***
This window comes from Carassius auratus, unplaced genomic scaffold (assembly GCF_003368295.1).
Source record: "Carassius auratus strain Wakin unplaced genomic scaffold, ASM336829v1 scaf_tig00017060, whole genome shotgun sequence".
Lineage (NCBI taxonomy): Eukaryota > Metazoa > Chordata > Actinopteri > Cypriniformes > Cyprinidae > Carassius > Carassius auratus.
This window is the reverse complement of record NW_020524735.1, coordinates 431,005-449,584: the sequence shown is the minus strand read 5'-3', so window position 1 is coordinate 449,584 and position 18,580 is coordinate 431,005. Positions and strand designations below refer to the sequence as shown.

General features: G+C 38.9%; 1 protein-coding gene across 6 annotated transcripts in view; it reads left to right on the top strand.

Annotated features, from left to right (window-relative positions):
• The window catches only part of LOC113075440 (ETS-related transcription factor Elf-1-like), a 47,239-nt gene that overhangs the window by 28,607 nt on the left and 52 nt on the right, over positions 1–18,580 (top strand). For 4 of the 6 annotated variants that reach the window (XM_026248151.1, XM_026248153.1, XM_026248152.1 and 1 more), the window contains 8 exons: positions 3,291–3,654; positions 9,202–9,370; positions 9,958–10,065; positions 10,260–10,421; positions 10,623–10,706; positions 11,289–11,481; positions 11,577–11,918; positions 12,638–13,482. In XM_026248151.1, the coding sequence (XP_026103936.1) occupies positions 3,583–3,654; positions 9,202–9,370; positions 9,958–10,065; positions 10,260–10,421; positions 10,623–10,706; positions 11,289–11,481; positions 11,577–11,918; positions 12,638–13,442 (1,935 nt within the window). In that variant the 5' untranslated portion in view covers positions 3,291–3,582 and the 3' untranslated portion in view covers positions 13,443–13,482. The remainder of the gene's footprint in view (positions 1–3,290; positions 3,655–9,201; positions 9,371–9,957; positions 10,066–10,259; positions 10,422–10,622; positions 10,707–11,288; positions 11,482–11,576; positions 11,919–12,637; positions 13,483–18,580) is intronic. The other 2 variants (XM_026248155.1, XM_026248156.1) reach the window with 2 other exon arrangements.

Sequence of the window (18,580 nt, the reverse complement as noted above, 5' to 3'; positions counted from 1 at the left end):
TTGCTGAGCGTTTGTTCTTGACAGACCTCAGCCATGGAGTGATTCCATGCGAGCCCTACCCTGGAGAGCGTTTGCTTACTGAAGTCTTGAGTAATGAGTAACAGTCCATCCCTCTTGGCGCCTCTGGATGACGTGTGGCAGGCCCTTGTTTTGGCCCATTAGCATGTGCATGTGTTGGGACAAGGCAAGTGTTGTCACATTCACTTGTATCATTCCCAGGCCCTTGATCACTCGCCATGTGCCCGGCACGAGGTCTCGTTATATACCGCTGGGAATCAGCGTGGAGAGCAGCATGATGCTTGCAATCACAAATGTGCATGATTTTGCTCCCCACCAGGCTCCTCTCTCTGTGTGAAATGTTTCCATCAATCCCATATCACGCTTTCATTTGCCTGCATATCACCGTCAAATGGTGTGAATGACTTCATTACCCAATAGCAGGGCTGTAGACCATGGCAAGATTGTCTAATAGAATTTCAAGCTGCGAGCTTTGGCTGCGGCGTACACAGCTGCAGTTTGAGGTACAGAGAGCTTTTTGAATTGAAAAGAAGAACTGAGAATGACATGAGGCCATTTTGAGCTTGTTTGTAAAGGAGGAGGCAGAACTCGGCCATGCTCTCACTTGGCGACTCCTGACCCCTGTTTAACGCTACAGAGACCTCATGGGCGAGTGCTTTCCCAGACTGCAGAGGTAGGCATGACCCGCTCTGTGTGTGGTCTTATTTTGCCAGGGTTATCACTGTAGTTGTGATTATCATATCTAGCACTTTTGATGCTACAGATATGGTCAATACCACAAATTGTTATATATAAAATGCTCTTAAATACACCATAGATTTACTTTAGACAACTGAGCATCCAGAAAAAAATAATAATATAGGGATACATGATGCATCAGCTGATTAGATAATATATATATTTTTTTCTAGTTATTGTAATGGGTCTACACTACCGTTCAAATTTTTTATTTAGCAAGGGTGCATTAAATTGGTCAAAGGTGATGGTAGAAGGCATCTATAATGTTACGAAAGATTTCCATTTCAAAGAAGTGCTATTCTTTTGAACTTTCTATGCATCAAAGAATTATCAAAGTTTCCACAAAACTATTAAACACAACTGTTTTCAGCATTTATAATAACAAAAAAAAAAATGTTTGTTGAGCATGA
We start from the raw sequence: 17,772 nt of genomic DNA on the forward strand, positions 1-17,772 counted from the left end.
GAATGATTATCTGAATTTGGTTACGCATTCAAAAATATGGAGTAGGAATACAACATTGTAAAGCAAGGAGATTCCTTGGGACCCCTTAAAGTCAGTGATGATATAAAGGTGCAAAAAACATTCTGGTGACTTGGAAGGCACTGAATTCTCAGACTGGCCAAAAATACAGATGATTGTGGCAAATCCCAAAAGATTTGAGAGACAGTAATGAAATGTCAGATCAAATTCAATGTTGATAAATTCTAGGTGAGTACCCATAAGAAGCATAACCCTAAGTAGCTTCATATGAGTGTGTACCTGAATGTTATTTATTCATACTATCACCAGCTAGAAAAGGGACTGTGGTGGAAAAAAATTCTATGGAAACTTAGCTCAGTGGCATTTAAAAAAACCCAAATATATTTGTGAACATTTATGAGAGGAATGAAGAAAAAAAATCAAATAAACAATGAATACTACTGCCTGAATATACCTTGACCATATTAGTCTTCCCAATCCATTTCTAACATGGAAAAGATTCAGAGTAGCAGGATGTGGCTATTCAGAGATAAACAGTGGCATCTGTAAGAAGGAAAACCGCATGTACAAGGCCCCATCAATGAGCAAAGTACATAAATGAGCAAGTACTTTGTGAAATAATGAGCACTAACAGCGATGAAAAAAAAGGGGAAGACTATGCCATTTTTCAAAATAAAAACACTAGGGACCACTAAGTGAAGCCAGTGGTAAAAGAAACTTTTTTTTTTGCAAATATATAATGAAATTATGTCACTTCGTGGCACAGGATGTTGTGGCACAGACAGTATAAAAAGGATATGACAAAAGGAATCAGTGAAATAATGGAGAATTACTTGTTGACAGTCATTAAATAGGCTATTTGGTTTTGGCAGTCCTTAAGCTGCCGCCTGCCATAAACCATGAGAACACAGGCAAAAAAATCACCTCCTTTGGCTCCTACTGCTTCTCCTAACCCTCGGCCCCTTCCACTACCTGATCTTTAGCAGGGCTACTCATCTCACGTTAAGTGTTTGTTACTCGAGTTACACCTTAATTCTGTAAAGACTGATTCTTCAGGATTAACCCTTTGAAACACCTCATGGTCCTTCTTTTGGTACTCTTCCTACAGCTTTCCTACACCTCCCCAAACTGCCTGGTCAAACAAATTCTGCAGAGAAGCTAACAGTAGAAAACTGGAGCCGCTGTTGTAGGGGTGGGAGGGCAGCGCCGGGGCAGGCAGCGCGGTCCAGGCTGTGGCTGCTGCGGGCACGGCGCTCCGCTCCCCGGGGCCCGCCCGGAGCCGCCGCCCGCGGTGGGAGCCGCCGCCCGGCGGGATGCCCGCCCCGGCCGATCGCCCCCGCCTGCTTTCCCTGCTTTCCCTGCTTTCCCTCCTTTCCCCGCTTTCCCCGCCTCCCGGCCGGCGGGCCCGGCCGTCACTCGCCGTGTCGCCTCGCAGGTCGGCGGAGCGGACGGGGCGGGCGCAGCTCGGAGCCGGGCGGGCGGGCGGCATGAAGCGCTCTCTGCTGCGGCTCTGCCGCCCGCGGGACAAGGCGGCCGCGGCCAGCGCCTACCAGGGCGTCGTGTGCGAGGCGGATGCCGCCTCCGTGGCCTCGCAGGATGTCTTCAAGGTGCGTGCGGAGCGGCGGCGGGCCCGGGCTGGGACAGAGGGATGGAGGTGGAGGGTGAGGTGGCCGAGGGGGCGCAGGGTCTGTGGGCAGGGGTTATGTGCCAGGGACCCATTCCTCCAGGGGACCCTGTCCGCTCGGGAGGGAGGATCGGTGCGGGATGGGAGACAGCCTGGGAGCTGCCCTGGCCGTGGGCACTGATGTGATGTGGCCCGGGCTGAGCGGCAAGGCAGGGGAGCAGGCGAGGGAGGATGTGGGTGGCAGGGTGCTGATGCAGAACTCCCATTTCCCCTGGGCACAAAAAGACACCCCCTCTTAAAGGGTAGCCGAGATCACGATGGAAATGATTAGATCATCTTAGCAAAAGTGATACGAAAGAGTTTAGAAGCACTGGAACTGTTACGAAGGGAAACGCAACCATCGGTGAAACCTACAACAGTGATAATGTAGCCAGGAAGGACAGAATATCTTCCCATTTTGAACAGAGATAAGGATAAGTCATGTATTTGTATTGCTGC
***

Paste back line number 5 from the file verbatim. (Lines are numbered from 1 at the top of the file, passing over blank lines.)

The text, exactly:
General features: G+C 38.9%; 1 protein-coding gene across 6 annotated transcripts in view; it reads left to right on the top strand.